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I wanted to introduce one of my grandson’s to the concept of two digit numbers’ ones and tens positions.

The first problem I encountered was he lacked any concept of money. He recognized a penny, barely knew what a dime was and didn’t have a clue as to what is money and what do people do with it.

I hadn’t realizes what happens when children seldom see their parents make purchases with currency. Rarely if ever do they observe anyone receiving change during a cash transaction.

Additionally, his dithering old fool of a grandfather was rambling with regard to something inconsequential; if it were of any importance his teachers would have made some mention of it at some time. He’s has the experience gained through years of preschool, kindergarten, and is currently he’s a proud first grader.

For a few weeks I couldn’t make any favorable impression upon my grandson until an occurrence of a great significance; his teacher began instruction regarding the ones and tens columns. I had been vindicated and thus acquired some creditability.

I had assumed that arithmetic instruction would have begun with counting from 1 to 10 and explaining that the count is incrementally increasing as we were adding a 1 to the previous number. Then increase the range of instruction from the fist ten to the range of 1 to 100.

Only then delve in the deeper concept of the pennies and dimes column as we add single digits to numbers first from 1 to 10, then to numbers as high as 19, and finally adding to larger numbers reaching all the way up to the nineties.

It is when the ones’ digits of two numbers being added are greater than the sum of nine, student begin dealing with the concept and receiving clues regarding numbers of lesser values and of subtraction.

(1)I believe that children should first be taught to add numbers by increments of 1, (i.e. taught to count).

(2) Secondly they should then learn to add single digit numbers to other numbers and be introduced to the concept of single and tens positions within two digit numbers.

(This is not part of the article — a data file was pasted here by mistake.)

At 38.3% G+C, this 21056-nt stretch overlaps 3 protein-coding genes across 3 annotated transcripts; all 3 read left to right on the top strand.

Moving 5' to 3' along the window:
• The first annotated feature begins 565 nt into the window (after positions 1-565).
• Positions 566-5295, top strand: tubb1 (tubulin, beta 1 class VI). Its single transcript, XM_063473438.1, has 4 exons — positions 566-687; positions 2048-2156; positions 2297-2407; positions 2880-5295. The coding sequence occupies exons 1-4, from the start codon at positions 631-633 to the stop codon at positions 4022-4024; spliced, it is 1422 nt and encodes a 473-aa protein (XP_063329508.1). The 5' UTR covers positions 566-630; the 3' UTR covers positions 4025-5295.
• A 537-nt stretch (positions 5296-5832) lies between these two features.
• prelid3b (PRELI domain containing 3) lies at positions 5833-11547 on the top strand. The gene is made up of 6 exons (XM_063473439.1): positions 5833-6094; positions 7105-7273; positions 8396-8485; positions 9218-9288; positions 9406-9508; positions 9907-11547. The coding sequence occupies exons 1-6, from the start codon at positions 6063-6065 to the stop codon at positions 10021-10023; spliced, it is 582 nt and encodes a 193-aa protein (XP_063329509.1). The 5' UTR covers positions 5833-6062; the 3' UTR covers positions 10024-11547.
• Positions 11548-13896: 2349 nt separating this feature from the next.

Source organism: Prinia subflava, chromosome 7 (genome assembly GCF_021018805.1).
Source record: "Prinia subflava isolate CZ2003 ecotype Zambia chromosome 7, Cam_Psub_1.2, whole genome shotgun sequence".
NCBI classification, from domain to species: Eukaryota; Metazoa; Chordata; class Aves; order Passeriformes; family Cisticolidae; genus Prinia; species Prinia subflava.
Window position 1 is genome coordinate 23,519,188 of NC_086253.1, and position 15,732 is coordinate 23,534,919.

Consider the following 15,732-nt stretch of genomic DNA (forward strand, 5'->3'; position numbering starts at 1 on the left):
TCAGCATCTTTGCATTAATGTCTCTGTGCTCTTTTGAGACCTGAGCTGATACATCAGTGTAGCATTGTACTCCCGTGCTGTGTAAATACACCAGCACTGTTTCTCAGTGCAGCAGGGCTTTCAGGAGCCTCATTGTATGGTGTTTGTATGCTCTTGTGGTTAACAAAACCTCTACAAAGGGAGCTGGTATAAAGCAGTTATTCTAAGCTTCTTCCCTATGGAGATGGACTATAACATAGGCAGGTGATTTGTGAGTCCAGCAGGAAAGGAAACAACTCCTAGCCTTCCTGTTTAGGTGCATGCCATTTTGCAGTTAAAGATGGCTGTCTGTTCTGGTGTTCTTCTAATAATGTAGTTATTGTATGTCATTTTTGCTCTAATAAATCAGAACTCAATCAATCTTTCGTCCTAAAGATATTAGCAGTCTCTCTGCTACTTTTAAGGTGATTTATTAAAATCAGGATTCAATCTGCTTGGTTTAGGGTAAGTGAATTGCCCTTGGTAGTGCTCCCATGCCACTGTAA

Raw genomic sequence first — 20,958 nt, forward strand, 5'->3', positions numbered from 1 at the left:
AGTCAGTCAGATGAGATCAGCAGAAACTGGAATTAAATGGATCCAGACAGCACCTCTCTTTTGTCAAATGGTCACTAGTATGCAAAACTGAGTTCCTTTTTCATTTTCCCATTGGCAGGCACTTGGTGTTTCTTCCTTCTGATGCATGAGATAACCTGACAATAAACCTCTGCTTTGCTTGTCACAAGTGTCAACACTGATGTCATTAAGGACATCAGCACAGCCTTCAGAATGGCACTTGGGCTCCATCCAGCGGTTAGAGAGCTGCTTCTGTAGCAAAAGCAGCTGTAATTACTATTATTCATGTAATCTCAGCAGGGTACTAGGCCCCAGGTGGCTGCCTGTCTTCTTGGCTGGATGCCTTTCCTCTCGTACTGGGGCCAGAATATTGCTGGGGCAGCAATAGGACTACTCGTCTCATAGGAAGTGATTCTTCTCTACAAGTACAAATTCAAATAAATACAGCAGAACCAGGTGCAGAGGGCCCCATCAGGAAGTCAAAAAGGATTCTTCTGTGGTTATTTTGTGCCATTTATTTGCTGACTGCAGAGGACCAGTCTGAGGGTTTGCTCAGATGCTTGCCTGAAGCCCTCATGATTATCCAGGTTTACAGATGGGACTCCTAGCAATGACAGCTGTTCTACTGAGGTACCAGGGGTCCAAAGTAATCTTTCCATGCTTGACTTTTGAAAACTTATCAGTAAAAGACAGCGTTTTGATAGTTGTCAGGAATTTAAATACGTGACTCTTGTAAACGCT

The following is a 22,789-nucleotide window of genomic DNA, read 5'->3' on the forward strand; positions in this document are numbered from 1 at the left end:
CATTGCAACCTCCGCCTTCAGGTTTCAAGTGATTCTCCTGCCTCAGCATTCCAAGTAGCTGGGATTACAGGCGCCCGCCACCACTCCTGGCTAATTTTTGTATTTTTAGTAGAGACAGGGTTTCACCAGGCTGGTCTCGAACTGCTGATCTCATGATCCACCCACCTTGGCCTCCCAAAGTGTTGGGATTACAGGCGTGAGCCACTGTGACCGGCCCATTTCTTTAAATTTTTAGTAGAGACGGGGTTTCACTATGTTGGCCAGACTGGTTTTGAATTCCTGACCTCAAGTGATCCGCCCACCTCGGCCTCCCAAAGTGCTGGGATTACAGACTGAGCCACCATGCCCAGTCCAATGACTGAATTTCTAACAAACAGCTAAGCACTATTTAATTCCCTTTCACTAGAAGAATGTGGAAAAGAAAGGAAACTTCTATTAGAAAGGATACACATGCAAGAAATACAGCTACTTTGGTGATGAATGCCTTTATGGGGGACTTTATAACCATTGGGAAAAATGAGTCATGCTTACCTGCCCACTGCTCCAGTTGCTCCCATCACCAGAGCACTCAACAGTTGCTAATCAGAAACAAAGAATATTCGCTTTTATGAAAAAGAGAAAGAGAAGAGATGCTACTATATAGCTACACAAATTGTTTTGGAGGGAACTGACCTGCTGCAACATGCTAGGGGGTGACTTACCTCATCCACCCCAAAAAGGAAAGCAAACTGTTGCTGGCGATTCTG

(3) The introduction of what I consider to be more difficult concepts such as subtraction, logical considerations of lesser and greater numbers and word problems shouldn’t be introduced until they have a firm grounding of those first two primary concepts.

I don’t understand why my grandson’s school board is initiating the concepts of (3) before the children have an understanding and are somewhat both comfortable and capable of performing (1).

My grandson and I suppose the other children are then confused as they skip and hop with the concepts of (2) & (3) before they’re actually comfortable and capable of performing the more first two primary tasks.

My son’s school district has A high proportion of families within my grandson’s class are from families with Korean parents and grandparents. I suspect that those students are at an advantage because they’re being tutored by their experienced family members who are employing their abacuses.

[I have no experience with abacuses. I hadn’t been aware that the Chinese Abacus, (unlike my grandson’s toy abacus) has 7 rather than 10 beads for each column. There are 5 single value beads, a divider and 2 upper beads of 5 times the single bead’s value. There is also a Japanese abacus that’ similar to the Chinese abacus but has only 4 single value beads and 1 bead of 5 time the single value].

I’m doing my best with my grandson’s toy abacus. It’s hoped that I do well rather than further confusing my grandson.

Respectfully, Supposn